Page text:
Milk’s increasing outrage led him to run for city supervisor in the 1973 election. He was a hippie with no money and no political experience, and while his savvy media skills earned him attention, he lost the election. Undeterred, Milk built coalitions with organized labor over the following two years and ran again for city supervisor in 1975. This time he decided to cut his long hair, wear suits, and give up his support to legalize marijuana. Milk lost again, but this time the election was much closer. His spirits buoyed by the narrow loss, he ran for the California State Assembly. He lost.
But Milk had found his passion in politics and he ran for city supervisor again in 1977. He campaigned on civil rights issues, but he also advocated for less expensive child care facilities, free public transportation, and the creation of a civilian board to oversee the police. He won by 30 percent and his election as the first openly gay man elected to public office made national headlines.
One of the other supervisors sworn in that day with Milk was Daniel White, a former police officer and firefighter. But after 10 months of service, White resigned saying that the $9,600 per year wasn’t enough to support his family. But then a few days later, he changed his mind and asked to be reinstated. The mayor originally agreed but then changed his mind, choosing to appoint someone who better represented the area’s growing diversity.
So on November 27, 1978, just before the press conference announcing his replacement, White snuck into City Hall through a basement window, walked to the mayor’s office and shot and killed him. He then ran into Milk in the hallway, asked to see him privately for a moment, and then shot him five times including twice in the head at close range. Senator Diane Feinstein heard the shots and was the one who identified the bodies.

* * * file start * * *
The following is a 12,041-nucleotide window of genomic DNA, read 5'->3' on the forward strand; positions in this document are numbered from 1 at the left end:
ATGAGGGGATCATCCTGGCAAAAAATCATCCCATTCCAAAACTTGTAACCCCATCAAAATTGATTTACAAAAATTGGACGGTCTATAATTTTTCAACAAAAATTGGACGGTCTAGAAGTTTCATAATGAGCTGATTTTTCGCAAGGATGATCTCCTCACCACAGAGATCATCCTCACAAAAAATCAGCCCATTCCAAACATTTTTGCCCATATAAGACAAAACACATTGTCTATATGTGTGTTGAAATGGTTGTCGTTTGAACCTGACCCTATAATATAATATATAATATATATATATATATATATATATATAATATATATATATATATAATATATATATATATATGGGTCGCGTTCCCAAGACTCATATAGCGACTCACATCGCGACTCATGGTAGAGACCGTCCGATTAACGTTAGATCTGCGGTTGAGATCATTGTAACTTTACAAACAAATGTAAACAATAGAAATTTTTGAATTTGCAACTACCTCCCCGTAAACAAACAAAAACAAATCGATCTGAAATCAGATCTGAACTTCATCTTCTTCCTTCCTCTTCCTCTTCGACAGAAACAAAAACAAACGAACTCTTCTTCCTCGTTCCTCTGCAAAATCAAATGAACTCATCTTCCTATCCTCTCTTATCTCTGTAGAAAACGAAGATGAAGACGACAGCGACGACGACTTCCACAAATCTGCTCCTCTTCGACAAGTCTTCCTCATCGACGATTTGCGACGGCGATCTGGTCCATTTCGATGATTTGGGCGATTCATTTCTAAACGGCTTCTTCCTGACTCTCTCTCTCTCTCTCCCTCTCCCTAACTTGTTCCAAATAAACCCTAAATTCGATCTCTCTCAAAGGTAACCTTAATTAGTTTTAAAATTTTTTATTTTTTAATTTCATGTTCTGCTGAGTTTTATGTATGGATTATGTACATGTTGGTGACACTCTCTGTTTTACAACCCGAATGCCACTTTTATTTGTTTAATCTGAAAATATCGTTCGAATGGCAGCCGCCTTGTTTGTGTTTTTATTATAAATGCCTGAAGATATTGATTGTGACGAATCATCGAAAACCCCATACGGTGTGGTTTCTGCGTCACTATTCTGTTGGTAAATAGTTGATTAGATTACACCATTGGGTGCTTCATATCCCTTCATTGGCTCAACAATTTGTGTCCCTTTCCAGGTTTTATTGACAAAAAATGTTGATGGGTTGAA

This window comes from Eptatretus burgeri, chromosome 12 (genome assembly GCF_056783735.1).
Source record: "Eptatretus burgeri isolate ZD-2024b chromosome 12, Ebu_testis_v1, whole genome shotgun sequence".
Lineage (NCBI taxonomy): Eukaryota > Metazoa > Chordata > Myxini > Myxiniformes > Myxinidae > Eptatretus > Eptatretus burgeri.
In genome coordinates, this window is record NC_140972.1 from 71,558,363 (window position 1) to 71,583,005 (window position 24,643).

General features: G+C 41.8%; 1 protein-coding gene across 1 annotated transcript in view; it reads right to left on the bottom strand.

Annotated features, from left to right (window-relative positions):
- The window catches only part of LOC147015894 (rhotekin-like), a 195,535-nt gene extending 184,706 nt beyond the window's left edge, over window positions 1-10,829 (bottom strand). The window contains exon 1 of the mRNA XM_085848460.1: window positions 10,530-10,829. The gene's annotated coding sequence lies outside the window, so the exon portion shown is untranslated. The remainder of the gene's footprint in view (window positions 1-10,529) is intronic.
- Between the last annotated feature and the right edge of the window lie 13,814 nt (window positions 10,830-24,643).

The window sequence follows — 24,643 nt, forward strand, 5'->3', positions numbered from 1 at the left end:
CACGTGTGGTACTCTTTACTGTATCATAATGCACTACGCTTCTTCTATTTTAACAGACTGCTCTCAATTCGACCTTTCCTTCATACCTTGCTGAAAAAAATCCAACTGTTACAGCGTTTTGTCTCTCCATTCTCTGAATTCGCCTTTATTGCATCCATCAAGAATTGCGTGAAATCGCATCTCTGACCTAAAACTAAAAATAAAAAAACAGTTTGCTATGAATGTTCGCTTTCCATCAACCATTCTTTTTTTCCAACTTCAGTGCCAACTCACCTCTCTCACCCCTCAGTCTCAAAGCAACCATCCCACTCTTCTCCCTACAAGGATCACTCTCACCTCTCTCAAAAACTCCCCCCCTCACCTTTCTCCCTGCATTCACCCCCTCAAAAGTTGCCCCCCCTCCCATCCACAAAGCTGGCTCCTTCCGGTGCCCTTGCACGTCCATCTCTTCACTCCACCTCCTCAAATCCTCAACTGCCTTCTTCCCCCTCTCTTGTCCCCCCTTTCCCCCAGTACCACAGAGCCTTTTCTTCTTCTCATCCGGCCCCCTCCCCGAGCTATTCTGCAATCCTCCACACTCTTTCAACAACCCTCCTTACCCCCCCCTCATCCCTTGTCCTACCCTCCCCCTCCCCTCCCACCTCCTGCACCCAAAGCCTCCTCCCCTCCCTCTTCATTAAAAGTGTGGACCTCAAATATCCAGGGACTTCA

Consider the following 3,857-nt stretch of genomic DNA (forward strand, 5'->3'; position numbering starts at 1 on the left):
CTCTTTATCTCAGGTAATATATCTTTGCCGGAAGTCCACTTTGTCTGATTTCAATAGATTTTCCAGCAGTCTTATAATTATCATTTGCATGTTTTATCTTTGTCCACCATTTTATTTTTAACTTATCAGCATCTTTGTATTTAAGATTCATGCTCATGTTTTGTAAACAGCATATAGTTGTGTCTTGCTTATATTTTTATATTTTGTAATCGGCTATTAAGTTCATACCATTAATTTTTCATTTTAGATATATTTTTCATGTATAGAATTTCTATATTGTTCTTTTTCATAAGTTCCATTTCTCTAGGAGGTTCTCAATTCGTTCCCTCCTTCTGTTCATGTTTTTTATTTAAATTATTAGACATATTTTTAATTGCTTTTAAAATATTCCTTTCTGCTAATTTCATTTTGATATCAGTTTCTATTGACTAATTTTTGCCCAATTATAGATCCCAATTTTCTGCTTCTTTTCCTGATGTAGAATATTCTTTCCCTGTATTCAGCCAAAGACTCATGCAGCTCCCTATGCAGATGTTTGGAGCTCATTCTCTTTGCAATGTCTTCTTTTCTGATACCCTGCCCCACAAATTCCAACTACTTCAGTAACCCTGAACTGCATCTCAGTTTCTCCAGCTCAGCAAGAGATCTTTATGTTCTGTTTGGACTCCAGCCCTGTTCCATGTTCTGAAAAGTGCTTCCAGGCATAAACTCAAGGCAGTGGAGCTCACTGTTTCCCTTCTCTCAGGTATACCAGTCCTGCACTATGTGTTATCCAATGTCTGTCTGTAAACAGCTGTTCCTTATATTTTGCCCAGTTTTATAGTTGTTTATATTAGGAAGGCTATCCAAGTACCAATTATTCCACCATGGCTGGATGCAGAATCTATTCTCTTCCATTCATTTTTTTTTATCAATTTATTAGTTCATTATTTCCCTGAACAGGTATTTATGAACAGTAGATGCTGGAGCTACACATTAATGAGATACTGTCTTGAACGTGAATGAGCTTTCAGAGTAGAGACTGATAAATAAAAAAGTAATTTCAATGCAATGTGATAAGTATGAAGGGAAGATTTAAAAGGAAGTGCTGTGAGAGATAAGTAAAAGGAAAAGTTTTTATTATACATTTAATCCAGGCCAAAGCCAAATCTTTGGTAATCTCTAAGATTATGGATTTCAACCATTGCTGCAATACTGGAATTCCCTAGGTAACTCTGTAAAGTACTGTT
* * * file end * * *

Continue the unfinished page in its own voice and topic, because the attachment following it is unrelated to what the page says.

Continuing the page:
California has designated today Harvey Milk Day.
He said, “If a bullet should enter my brain, let that bullet destroy every closet door.”
It’s the birthday of comics writer Hergé (books by this author), born Georges Prosper Remi in Brussels, Belgium (1907). He created a beloved comic strip about a boy whose life is full of adventure: The Adventures of Tintin. Tintin is a Belgian reporter who is accompanied by his fox terrier Snowy (“Milou” in French.) The two go everywhere — Soviet Russia, Palestine, Tibet, and even the moon. Hergé wrote 23 Tintin comic books. He published the first when he was just 22 years old, and he was working on a 24th book when he died in 1986 at the age of 83. The books have sold close to 350 million copies.
It’s the birthday of writer Arthur Conan Doyle (books by this author), born in Edinburgh, Scotland (1859). He studied medicine at the University of Edinburgh, and there he met Joseph Bell, his favorite professor. Bell taught his students how to make a successful diagnosis through observation and deduction.
After graduating, Doyle opened his own practice and wrote fiction in his spare time. In 1887, he published A Study in Scarlet, a mystery featuring a character based on his old professor: the detective Sherlock Holmes. He ended up writing 56 short stories and four novels with the famous detective, including The Hound of the Baskervilles (1902).
Doyle said, “Once you eliminate the impossible, whatever remains, however improbable, must be the truth.”
And Sherlock Holmes said to his sidekick, Dr. Watson, “You have a grand gift for silence, Watson. It makes you quite invaluable as a companion.”